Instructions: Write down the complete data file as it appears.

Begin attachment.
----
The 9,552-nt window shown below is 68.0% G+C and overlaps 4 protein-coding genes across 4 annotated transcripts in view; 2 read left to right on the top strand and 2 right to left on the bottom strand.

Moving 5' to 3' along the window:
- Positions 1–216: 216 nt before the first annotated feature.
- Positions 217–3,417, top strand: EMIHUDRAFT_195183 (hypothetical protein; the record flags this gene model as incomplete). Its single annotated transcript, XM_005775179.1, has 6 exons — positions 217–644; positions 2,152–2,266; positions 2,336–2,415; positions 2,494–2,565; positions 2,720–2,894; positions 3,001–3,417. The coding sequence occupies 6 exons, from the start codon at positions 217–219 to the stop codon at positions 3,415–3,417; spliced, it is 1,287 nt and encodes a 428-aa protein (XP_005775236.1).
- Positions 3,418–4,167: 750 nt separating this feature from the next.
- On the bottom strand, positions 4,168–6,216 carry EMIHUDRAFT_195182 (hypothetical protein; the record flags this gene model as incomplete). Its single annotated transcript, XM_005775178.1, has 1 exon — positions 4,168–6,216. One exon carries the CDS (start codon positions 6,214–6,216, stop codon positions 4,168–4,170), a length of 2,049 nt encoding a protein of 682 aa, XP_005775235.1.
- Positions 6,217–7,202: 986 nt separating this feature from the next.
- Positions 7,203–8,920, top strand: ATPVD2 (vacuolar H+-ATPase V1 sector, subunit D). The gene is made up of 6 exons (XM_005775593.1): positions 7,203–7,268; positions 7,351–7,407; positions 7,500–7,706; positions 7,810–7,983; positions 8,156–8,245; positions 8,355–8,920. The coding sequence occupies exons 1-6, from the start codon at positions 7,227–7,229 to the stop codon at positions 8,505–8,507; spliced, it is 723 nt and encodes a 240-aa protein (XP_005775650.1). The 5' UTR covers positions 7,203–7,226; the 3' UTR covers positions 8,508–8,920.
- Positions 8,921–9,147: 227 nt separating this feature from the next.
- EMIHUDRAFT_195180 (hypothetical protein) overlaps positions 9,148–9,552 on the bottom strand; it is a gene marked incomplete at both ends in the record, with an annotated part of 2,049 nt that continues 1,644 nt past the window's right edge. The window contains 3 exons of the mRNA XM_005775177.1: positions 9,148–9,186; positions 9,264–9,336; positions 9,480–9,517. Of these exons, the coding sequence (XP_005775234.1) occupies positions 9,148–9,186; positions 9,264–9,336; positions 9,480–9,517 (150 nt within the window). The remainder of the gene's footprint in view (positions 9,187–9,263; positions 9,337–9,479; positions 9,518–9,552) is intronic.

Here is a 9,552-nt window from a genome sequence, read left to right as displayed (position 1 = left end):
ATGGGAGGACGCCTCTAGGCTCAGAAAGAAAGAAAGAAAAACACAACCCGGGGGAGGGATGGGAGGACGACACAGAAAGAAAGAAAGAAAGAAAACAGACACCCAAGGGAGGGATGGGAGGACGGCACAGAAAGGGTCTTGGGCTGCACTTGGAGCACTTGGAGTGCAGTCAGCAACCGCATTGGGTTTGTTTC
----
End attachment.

The 9,552-nt window shown below is 68.0% G+C and overlaps 4 protein-coding genes across 4 annotated transcripts in view; 2 read left to right on the top strand and 2 right to left on the bottom strand.

Moving 5' to 3' along the window:
- Positions 1–216: 216 nt before the first annotated feature.
- Positions 217–3,417, top strand: EMIHUDRAFT_195183 (hypothetical protein; the record flags this gene model as incomplete). Its single annotated transcript, XM_005775179.1, has 6 exons — positions 217–644; positions 2,152–2,266; positions 2,336–2,415; positions 2,494–2,565; positions 2,720–2,894; positions 3,001–3,417. The coding sequence occupies 6 exons, from the start codon at positions 217–219 to the stop codon at positions 3,415–3,417; spliced, it is 1,287 nt and encodes a 428-aa protein (XP_005775236.1).
- Positions 3,418–4,167: 750 nt separating this feature from the next.
- On the bottom strand, positions 4,168–6,216 carry EMIHUDRAFT_195182 (hypothetical protein; the record flags this gene model as incomplete). Its single annotated transcript, XM_005775178.1, has 1 exon — positions 4,168–6,216. One exon carries the CDS (start codon positions 6,214–6,216, stop codon positions 4,168–4,170), a length of 2,049 nt encoding a protein of 682 aa, XP_005775235.1.
- Positions 6,217–7,202: 986 nt separating this feature from the next.
- Positions 7,203–8,920, top strand: ATPVD2 (vacuolar H+-ATPase V1 sector, subunit D). The gene is made up of 6 exons (XM_005775593.1): positions 7,203–7,268; positions 7,351–7,407; positions 7,500–7,706; positions 7,810–7,983; positions 8,156–8,245; positions 8,355–8,920. The coding sequence occupies exons 1-6, from the start codon at positions 7,227–7,229 to the stop codon at positions 8,505–8,507; spliced, it is 723 nt and encodes a 240-aa protein (XP_005775650.1). The 5' UTR covers positions 7,203–7,226; the 3' UTR covers positions 8,508–8,920.
- Positions 8,921–9,147: 227 nt separating this feature from the next.
- EMIHUDRAFT_195180 (hypothetical protein) overlaps positions 9,148–9,552 on the bottom strand; it is a gene marked incomplete at both ends in the record, with an annotated part of 2,049 nt that continues 1,644 nt past the window's right edge. The window contains 3 exons of the mRNA XM_005775177.1: positions 9,148–9,186; positions 9,264–9,336; positions 9,480–9,517. Of these exons, the coding sequence (XP_005775234.1) occupies positions 9,148–9,186; positions 9,264–9,336; positions 9,480–9,517 (150 nt within the window). The remainder of the gene's footprint in view (positions 9,187–9,263; positions 9,337–9,479; positions 9,518–9,552) is intronic.

Here is a 9,552-nt window from a genome sequence, read left to right as displayed (position 1 = left end):
ATGGGAGGACGCCTCTAGGCTCAGAAAGAAAGAAAGAAAAACACAACCCGGGGGAGGGATGGGAGGACGACACAGAAAGAAAGAAAGAAAGAAAACAGACACCCAAGGGAGGGATGGGAGGACGGCACAGAAAGGGTCTTGGGCTGCACTTGGAGCACTTGGAGTGCAGTCAGCAACCGCATTGGGTTTGTTTC